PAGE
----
In this study we have analysed the effect of CRC derived EVs on monocytes and macrophages using a well-established THP-1 differentiation model. However, further validation of data using primary monocytes and in vitro generated macrophages derived from peripheral blood would be necessary to allow a general conclusion about the effects of colorectal cancer-derived EVs on the phenotype and secretory profile of macrophages. Additionally, more colon cancer cell lines and normal colon epithelium cell lines could be included in the study to conclude on the impact of CRC-derived EV on monocytes and macrophages.

Conclusion

Based on these experiments we conclude that primary CRC-derived EVs modulate the immunophenotype and secretory profile of monocytes and inactive macrophages towards M1 type of response whereas metastatic CRC-derived EVs induce a mixed M1 and M2 cytokine response in inactive macrophages in the THP-1 monocyte differentiation model. Furthermore, although CRC EVs decrease HLA-DR expression in M1 and M2 polarized macrophages, their effect on the secretory profile of these cells is negligible.

Abbreviations

CRC:

Colorectal cancer

EIPA:

5-ethyl-N-isopropyl amiloride

EV:

Extracellular vesicle

FI:

Fluorescence intensity

PMA:

Phorbol-12-myristate-13-acetate

SEC:

Size-exclusion chromatography

TAM:

Tumor-associated macrophage

TME:

Tumor microenvironment

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Funding

This study was supported by the Norwegian Financial Mechanism 2009–2014 under Project Contract No NFI/R/2014/045.

Availability of data and materials

All data generated or analyzed during this study are included in this published article and its Additional files.

Author information

IP, AL, ALl and UR were involved in the study concept and experiment design; IP, LS, AĀ, EZ, EE, KJ and KP conducted experiments and analyzed data; IP drafted the manuscript; UR, AL, ALl edited manuscript. All authors read and approved the final manuscript.

Correspondence to Una Riekstiņa.

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Additional files

Additional file 1:

Experimental design of the THP-1 monocyte to macrophage differentiation showing the time points for the addition of EVs and stimulatory molecules. Below the experimental design, representative light microscopy images show morphology of THP-1 monocytes (M), M0 macrophages (M0), M1 macrophages (M1) and M2 macrophages (M2) (n = 4). Scale bar 100 μm. Representative flow cytometry dot plots show CD14, HLA-DR, CD206 and CD68 marker expression at M, M0, M1 and M2 stages. (JPG 1845 kb)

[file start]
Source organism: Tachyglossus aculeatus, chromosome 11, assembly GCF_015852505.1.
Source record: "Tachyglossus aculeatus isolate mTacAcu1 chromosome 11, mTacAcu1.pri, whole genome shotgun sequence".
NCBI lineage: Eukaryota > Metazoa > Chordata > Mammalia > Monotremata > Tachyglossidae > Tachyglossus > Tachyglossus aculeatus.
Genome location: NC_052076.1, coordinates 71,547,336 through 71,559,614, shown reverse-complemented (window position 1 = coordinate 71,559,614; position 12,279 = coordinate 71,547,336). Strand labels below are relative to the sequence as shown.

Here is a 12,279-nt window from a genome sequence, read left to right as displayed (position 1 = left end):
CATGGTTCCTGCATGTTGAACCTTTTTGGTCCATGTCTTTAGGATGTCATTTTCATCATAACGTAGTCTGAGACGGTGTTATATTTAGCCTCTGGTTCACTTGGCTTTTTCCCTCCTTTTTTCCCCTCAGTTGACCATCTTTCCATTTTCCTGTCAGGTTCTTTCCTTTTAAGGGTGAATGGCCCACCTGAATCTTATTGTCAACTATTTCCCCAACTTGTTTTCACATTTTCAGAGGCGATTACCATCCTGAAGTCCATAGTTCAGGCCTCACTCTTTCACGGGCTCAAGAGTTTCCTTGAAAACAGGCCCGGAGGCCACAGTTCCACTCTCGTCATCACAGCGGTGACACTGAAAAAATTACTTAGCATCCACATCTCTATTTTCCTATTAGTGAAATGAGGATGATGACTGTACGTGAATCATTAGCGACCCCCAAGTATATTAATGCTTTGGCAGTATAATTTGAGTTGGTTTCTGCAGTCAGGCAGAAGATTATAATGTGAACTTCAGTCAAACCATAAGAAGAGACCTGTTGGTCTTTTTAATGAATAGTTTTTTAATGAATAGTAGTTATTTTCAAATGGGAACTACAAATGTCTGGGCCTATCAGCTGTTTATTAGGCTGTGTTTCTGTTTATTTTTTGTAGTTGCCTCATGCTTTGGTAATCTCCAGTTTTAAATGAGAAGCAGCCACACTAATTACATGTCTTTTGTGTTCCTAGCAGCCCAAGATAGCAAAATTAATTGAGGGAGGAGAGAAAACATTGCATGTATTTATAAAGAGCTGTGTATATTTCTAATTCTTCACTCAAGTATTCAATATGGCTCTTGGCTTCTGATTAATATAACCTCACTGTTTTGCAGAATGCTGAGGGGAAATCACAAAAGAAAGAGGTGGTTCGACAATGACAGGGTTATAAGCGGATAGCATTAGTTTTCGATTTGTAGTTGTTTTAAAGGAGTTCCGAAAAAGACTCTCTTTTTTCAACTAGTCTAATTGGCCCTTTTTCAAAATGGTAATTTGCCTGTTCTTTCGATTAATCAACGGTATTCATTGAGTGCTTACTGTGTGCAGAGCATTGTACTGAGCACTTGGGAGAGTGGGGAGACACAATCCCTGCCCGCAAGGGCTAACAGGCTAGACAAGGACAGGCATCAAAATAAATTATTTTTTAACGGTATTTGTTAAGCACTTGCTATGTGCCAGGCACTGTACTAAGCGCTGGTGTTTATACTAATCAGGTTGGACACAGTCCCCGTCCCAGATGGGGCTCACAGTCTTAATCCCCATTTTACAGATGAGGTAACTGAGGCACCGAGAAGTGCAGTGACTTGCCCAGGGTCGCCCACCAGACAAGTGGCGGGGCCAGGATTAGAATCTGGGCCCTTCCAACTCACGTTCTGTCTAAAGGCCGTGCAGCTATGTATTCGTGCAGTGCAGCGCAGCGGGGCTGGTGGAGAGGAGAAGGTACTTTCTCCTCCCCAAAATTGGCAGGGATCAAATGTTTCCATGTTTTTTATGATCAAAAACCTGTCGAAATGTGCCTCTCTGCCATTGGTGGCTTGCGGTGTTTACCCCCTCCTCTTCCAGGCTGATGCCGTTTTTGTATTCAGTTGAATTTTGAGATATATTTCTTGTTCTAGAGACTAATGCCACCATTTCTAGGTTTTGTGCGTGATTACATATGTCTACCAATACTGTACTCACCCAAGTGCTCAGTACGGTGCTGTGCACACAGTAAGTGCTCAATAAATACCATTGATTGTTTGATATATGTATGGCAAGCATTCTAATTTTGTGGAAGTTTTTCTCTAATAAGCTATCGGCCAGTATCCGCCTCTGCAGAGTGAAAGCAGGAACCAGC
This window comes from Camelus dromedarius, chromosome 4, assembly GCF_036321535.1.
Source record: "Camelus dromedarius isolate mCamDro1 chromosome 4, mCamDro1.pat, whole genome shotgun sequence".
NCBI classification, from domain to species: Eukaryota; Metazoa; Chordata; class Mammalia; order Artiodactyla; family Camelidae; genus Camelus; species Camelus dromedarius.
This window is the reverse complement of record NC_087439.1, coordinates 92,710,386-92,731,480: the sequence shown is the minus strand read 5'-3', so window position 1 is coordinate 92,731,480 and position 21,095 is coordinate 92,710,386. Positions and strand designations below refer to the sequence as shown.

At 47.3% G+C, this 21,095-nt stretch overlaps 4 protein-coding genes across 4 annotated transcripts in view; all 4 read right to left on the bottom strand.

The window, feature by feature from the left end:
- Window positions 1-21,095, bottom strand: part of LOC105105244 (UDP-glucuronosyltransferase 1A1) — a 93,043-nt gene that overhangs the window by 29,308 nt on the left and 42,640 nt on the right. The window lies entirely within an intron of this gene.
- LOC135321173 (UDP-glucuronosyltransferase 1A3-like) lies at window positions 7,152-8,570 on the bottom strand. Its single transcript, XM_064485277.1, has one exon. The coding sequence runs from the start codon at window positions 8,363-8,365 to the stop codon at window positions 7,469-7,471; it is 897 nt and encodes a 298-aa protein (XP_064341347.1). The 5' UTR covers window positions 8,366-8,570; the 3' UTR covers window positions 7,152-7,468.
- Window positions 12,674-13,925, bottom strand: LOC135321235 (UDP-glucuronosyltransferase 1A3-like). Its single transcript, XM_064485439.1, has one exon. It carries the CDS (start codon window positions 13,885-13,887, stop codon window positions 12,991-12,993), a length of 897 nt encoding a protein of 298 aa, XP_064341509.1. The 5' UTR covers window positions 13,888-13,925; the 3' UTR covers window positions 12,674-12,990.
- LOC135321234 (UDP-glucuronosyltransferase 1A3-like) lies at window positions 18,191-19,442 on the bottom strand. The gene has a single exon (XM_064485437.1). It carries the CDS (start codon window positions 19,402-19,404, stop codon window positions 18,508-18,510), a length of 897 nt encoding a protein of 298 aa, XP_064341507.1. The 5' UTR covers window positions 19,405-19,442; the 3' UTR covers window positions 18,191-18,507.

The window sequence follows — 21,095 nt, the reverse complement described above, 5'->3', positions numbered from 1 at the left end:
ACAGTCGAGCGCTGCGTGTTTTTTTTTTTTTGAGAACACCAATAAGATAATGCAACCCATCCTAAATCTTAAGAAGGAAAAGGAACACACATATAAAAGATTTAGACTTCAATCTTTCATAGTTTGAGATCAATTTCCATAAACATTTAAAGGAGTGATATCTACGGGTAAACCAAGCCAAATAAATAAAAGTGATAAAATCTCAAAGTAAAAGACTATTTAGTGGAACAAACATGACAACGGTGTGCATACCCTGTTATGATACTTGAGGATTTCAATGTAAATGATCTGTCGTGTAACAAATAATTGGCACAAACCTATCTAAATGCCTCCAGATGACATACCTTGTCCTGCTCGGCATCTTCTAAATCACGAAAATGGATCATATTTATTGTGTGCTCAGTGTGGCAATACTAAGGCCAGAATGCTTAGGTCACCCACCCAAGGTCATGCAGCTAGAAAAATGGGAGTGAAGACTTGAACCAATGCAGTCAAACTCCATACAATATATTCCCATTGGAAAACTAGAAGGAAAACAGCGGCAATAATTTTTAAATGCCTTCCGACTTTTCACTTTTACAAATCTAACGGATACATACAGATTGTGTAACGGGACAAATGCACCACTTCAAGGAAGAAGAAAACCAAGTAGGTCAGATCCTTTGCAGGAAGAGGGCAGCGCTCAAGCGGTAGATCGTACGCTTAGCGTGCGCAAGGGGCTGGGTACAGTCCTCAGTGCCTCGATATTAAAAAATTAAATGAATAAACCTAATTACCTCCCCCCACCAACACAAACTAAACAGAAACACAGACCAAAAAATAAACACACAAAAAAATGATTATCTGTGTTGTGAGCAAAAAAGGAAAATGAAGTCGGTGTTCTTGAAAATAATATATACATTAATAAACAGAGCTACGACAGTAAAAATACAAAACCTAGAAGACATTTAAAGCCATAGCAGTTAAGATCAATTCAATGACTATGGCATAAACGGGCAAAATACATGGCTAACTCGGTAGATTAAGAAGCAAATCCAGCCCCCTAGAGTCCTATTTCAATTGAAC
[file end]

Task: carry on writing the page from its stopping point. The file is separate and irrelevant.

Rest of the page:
Additional file 2:

SW480 and SW620-derived EV effect on monocyte (M) and macrophage (M0, M1, M2) viability. a OD values at 450 nm which are in direct proportion of viable cell counts. b SW480 and SW620 EV cytotoxicity on THP-1 monocytes and M0, M1 and M2 macrophages. The graphs represent mean ± SEM (n = 3). Statistical analysis carried out with the t-test. *p ≤ 0.05, **p ≤ 0.01 vs. untreated cell control of the respective monocyte-macrophage cell subset. (PDF 50 kb)

Additional file 3:

Effect of temperature on the SW480 EV uptake in THP-1 monocytes. Flow cytometry histograms showing Syto RNA Select fluorescence intensities of untreated (left) and Syto RNA Select-labeled SW480 EV-treated THP-1 monocytes following incubation at 4 °C (middle) and 37 °C (right). Histogram markers show the percentage of Syto RNA Select-positive cells. (PDF 53 kb)

Additional file 4:

TNFα, IL-23, IL-6, IL-1 β, CXCL10, CCL22, IL-10 and MMP9 secretion profile at different monocyte-macrophage differentiation stages. The graphs represent average biomolecule concentrations SEM (n = 3). Statistical analysis carried out with one-way ANOVA test. *p ≤ 0.05, **p ≤ 0.01, ***p ≤ 0.001 and **** ≤ 0.0001 vs. untreated cell control of the respective monocyte-macrophage cell subset. (PDF 63 kb)

Additional file 5:

Effect of SW480 and SW620-derived EVs on biomolecule secretion patterns of monocytes and M0, M1 and M2 macrophages. Luminex data analysis showing TNFα, IL-6, CXCL10, IL-23, IL-10, MMP9, IL-1β and CCL22 concentration in cell culture supernatants of monocytes (M) and M0, M1 and M2 macrophages following incubation with SW480 and SW620 EVs or without them (control). The graphs represent mean ± SD (n = 3). (PDF 39 kb)

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Popēna, I., Ābols, A., Saulīte, L. et al. Effect of colorectal cancer-derived extracellular vesicles on the immunophenotype and cytokine secretion profile of monocytes and macrophages. Cell Commun Signal 16, 17 (2018) doi:10.1186/s12964-018-0229-y

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Keywords

  • Extracellular vesicles
  • cytokines
  • endocytosis
  • monocytes
  • macrophages
  • colorectal cancer